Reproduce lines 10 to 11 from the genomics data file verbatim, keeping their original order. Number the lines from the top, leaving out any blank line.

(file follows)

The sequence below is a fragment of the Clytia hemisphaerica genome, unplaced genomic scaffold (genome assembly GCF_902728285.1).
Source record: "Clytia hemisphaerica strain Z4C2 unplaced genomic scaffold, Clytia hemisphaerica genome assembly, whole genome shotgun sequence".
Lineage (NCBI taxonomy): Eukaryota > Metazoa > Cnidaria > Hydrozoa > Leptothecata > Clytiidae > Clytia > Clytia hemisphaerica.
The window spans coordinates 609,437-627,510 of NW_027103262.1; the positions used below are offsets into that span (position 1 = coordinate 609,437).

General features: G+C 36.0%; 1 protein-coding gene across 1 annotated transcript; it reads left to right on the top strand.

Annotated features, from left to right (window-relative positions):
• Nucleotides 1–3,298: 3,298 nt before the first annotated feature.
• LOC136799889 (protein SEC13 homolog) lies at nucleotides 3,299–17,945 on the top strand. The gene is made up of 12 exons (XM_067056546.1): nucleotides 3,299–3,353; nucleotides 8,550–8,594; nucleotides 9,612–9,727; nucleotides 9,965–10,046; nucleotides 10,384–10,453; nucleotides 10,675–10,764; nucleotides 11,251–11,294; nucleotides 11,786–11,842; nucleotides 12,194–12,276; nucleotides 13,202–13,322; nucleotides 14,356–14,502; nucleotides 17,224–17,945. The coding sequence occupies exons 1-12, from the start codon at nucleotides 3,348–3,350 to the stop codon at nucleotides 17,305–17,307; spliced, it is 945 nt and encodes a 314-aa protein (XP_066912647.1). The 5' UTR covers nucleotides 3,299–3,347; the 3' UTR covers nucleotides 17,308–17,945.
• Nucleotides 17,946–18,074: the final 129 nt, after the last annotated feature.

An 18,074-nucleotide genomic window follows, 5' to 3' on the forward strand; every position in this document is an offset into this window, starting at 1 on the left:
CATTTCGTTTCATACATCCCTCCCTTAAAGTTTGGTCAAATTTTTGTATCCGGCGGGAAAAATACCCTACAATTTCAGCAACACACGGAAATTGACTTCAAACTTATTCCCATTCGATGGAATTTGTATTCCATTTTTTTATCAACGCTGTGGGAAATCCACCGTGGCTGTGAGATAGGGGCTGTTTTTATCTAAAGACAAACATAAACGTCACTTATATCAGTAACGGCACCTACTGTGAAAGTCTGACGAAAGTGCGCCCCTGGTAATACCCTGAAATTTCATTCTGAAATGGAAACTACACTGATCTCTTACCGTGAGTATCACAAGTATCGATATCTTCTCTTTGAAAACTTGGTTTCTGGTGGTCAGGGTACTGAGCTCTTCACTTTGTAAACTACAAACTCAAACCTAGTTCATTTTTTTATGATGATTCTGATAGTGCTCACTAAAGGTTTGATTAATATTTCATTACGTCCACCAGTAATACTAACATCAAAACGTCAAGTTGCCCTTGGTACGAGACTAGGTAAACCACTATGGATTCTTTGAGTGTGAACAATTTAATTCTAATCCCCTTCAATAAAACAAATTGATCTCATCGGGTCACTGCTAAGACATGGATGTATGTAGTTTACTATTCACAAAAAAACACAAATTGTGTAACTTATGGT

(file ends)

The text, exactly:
An 18,074-nucleotide genomic window follows, 5' to 3' on the forward strand; every position in this document is an offset into this window, starting at 1 on the left:
CATTTCGTTTCATACATCCCTCCCTTAAAGTTTGGTCAAATTTTTGTATCCGGCGGGAAAAATACCCTACAATTTCAGCAACACACGGAAATTGACTTCAAACTTATTCCCATTCGATGGAATTTGTATTCCATTTTTTTATCAACGCTGTGGGAAATCCACCGTGGCTGTGAGATAGGGGCTGTTTTTATCTAAAGACAAACATAAACGTCACTTATATCAGTAACGGCACCTACTGTGAAAGTCTGACGAAAGTGCGCCCCTGGTAATACCCTGAAATTTCATTCTGAAATGGAAACTACACTGATCTCTTACCGTGAGTATCACAAGTATCGATATCTTCTCTTTGAAAACTTGGTTTCTGGTGGTCAGGGTACTGAGCTCTTCACTTTGTAAACTACAAACTCAAACCTAGTTCATTTTTTTATGATGATTCTGATAGTGCTCACTAAAGGTTTGATTAATATTTCATTACGTCCACCAGTAATACTAACATCAAAACGTCAAGTTGCCCTTGGTACGAGACTAGGTAAACCACTATGGATTCTTTGAGTGTGAACAATTTAATTCTAATCCCCTTCAATAAAACAAATTGATCTCATCGGGTCACTGCTAAGACATGGATGTATGTAGTTTACTATTCACAAAAAAACACAAATTGTGTAACTTATGGT